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Target Admits Data Breach May Have Up To 110 Million Victims 213

Nerval's Lobster writes "Retail giant Target continues to drastically downplay the impact of the massive data breach it suffered during December, even while admitting the number of customers affected is nearly twice as large as it had previously estimated. Target admitted today the massive data breach it suffered during the Christmas shopping season was more than twice as large and far more serious than previously disclosed. A Jan. 10 press release admits the number of customers affected by the second-largest corporate data breach in history had increased from 40 million to 70 million, and that the data stolen included emails, phone numbers, street addresses and other information absent from the stolen transactional data that netted thieves 40 million debit- and credit-card numbers and PINs. 'As part of Target's ongoing forensic investigation, it has been determined that certain guest information — separate from the payment card data previously disclosed — was taken during the data breach' according to Target's statement. 'This theft is not a new breach, but was uncovered as part of the ongoing investigation.' The new revelation does represent a new breach, however, or at least the breach of an unrelated system during the period covered during the same attack, according to the few details Target has released. Most analysts and news outlets have blamed the breach on either the security of Target's Windows-based Point-of-Sale systems or the company's failure to fulfill its security obligations under the Payment Card Industry Data Security Standard (PCI DSS)."
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Target Admits Data Breach May Have Up To 110 Million Victims

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  • by Mashiki ( 184564 ) < minus caffeine> on Friday January 10, 2014 @10:05PM (#45923381) Homepage

    Negligence perhaps, but where's the conspiracy that applies to fraud? Are you saying that target is the benefactor of the said breech?

    Really, the companies in the states are just starting to roll out chip&pin like the rest of the world, while not a perfect system by any stretch, it's a hell of a lot better than magstrip only. If you're going to go negligence, I'd start right at the top with the CC companies who've been dragging their feet for the last 5 years.

  • by Waffle Iron ( 339739 ) on Friday January 10, 2014 @10:19PM (#45923471)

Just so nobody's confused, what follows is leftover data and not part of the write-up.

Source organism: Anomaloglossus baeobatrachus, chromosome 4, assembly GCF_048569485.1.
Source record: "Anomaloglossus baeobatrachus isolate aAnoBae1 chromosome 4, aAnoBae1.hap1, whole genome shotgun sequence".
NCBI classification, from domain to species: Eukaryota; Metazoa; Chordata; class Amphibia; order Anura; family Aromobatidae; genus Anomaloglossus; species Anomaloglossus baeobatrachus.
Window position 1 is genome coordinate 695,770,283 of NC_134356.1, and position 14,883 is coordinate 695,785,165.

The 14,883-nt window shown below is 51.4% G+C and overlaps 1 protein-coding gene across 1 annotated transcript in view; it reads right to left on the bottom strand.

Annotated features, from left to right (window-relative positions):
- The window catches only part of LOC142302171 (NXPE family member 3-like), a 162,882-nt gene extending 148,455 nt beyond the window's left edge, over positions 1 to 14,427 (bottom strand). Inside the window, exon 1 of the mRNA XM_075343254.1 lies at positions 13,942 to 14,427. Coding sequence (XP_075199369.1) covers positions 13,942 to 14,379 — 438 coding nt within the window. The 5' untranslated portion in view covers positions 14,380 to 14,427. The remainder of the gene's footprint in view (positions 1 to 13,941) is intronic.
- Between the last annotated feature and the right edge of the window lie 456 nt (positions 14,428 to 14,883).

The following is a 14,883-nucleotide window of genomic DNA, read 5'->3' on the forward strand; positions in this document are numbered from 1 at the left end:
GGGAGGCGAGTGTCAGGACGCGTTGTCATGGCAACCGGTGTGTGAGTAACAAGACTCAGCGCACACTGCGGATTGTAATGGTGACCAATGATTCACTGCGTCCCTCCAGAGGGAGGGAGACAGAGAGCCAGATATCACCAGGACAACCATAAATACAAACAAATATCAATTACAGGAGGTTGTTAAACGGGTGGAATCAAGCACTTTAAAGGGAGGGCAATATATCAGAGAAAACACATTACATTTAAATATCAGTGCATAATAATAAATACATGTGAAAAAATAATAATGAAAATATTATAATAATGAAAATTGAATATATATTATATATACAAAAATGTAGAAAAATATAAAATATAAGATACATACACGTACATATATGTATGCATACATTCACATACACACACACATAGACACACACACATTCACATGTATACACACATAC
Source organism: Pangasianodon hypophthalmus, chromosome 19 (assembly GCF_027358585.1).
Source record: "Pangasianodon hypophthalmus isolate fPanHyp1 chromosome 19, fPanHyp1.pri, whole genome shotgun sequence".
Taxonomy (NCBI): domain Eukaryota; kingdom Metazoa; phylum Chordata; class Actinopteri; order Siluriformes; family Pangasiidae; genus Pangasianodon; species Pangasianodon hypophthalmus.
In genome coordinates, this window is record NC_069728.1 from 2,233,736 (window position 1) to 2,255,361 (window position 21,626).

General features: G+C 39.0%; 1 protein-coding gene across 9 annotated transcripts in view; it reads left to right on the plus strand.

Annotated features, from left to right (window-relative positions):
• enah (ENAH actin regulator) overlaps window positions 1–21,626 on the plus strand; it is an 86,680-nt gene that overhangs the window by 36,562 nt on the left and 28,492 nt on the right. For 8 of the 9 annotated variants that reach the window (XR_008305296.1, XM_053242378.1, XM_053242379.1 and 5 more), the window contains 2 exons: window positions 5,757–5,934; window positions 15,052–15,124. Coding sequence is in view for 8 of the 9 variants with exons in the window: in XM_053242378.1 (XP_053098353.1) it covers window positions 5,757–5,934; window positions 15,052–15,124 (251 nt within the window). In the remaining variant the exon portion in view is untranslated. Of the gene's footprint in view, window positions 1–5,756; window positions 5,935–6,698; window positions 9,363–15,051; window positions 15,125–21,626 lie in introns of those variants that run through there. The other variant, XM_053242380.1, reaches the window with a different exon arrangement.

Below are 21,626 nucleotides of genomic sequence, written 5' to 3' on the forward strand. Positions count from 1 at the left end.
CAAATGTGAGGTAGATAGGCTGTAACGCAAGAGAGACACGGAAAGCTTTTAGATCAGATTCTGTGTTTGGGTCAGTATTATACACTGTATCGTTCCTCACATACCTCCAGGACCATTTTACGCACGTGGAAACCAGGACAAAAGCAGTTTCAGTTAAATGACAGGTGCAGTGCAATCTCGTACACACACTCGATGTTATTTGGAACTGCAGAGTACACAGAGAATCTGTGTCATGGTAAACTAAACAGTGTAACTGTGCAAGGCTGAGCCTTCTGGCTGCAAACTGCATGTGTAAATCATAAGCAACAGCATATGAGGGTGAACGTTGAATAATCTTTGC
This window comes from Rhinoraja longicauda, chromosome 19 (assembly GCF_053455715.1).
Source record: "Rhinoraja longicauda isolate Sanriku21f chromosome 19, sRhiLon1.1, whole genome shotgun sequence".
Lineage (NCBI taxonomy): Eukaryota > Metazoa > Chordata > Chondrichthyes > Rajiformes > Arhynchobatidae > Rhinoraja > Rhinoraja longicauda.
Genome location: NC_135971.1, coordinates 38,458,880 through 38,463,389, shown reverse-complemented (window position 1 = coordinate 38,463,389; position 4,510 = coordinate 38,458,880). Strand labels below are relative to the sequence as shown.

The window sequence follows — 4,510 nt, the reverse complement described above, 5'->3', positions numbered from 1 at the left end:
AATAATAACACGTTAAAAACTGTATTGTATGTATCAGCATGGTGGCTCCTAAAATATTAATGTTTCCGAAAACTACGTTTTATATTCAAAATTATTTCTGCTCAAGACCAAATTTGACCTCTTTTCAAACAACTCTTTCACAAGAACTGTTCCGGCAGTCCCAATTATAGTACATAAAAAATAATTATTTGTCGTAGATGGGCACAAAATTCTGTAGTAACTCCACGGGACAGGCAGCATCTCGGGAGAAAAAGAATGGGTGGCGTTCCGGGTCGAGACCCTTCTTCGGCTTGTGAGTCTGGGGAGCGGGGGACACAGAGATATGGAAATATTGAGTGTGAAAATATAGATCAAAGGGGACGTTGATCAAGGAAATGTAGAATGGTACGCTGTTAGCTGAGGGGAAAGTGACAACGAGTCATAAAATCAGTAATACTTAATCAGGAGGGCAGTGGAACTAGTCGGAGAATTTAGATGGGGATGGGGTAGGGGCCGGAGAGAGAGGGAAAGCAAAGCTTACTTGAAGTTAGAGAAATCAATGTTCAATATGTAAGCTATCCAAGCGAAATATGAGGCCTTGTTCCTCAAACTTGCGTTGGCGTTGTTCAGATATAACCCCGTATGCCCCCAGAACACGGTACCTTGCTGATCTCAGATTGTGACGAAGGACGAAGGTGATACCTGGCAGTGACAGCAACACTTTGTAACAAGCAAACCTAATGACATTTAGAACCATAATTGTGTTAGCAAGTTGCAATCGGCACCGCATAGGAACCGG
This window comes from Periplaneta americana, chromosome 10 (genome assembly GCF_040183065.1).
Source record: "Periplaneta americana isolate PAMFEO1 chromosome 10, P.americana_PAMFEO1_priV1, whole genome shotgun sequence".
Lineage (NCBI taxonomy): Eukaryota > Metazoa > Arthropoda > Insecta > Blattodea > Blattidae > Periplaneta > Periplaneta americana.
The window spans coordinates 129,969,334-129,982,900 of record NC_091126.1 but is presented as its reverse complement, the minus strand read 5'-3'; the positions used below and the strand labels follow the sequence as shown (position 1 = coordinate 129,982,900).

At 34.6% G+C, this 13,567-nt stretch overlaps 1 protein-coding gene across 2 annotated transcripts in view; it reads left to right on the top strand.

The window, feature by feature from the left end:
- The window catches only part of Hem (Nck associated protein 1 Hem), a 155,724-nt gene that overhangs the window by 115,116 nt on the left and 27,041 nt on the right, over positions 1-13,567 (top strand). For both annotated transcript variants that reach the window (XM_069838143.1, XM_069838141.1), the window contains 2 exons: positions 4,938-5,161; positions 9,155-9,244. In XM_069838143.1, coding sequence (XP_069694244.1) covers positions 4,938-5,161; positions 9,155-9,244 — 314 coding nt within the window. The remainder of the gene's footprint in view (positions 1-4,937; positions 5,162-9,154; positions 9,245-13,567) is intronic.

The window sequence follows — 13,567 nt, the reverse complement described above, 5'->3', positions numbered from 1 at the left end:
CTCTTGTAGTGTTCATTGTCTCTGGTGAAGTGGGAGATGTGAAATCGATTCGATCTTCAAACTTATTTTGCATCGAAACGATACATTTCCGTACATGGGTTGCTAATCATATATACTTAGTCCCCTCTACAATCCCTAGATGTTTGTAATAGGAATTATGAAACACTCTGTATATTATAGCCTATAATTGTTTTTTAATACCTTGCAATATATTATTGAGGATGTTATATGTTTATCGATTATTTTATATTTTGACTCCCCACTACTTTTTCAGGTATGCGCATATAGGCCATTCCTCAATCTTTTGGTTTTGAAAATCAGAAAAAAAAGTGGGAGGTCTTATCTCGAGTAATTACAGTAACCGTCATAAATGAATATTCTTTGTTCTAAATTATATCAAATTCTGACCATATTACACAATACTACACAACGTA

By the major credit card companies for gross negligence and conspiracy for fraud.

    No, the major credit card companies need to be sued by the entire US population for setting up the entire credit card processing system in this nation to be a sick a security joke. A plaintext number embossed on a plastic card available for every restaurant waiter to jot down? Give me a break.

    The only piece of sensitive info used during a credit card transaction should be a private key that stays inside in a tamper-resistant chip embedded inside my credit card. Everything else should be encrypted, and not even seen by parties such as waiters or Target.

  • by TheGratefulNet ( 143330 ) on Friday January 10, 2014 @11:33PM (#45923897)

    Snowden didn't have any "revelations". The revelations were that there's a spy agency that (wait for it) spies on people.

    I normally like and agree with your posts, but here you are pretty far off-base.

    what snowden taught us is that the nsa is totally out of control and going WAY beyond their charter.

    yes, that is information we did not have before and its powerful information.

  • by GodfatherofSoul ( 174979 ) on Saturday January 11, 2014 @12:46AM (#45924151)

    I care, but I don't think there's anything I can do about it. Until we stop waiting for the "free market" to come up with a solution and regulate better credit card security, nothing will change. Vendors are just going to roll the dice and hope nothing bad happens. I consider myself very caution and I've had 3 fraudulent uses of my card 3 times already (thankfully the bank didn't charge me).

  • by Jeremi ( 14640 ) on Saturday January 11, 2014 @12:48AM (#45924159) Homepage

    Yes, let's just give up and go back to checks -- nobody ever committed fraud with those!

    I like a reductio ad absurdum as much as the next guy, but I think a better response would be to forward to something more secure. I'm sure you or any other Slashdotter could think of something clever, but at the very least we could do what every other country does and put security chips in the credit cards. []

System checkpoint complete.